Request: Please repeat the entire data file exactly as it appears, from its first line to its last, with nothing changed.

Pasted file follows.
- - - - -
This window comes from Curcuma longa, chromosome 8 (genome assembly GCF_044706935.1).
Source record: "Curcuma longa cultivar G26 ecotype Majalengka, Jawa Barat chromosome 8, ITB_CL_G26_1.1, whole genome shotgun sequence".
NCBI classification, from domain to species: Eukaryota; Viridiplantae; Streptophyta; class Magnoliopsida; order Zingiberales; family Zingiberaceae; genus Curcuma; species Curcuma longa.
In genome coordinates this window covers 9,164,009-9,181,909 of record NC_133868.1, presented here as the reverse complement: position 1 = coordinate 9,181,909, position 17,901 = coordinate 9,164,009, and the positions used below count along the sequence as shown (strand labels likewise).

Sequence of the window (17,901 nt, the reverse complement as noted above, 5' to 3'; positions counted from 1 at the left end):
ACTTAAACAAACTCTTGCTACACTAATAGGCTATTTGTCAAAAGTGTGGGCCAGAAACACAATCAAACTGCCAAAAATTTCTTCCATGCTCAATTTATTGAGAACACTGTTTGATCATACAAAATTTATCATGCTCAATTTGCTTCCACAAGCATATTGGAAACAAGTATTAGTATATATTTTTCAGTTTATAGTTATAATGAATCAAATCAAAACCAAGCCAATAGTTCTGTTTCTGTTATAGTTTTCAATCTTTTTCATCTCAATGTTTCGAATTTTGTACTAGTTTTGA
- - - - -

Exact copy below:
This window comes from Curcuma longa, chromosome 8 (genome assembly GCF_044706935.1).
Source record: "Curcuma longa cultivar G26 ecotype Majalengka, Jawa Barat chromosome 8, ITB_CL_G26_1.1, whole genome shotgun sequence".
NCBI classification, from domain to species: Eukaryota; Viridiplantae; Streptophyta; class Magnoliopsida; order Zingiberales; family Zingiberaceae; genus Curcuma; species Curcuma longa.
In genome coordinates this window covers 9,164,009-9,181,909 of record NC_133868.1, presented here as the reverse complement: position 1 = coordinate 9,181,909, position 17,901 = coordinate 9,164,009, and the positions used below count along the sequence as shown (strand labels likewise).

Sequence of the window (17,901 nt, the reverse complement as noted above, 5' to 3'; positions counted from 1 at the left end):
ACTTAAACAAACTCTTGCTACACTAATAGGCTATTTGTCAAAAGTGTGGGCCAGAAACACAATCAAACTGCCAAAAATTTCTTCCATGCTCAATTTATTGAGAACACTGTTTGATCATACAAAATTTATCATGCTCAATTTGCTTCCACAAGCATATTGGAAACAAGTATTAGTATATATTTTTCAGTTTATAGTTATAATGAATCAAATCAAAACCAAGCCAATAGTTCTGTTTCTGTTATAGTTTTCAATCTTTTTCATCTCAATGTTTCGAATTTTGTACTAGTTTTGA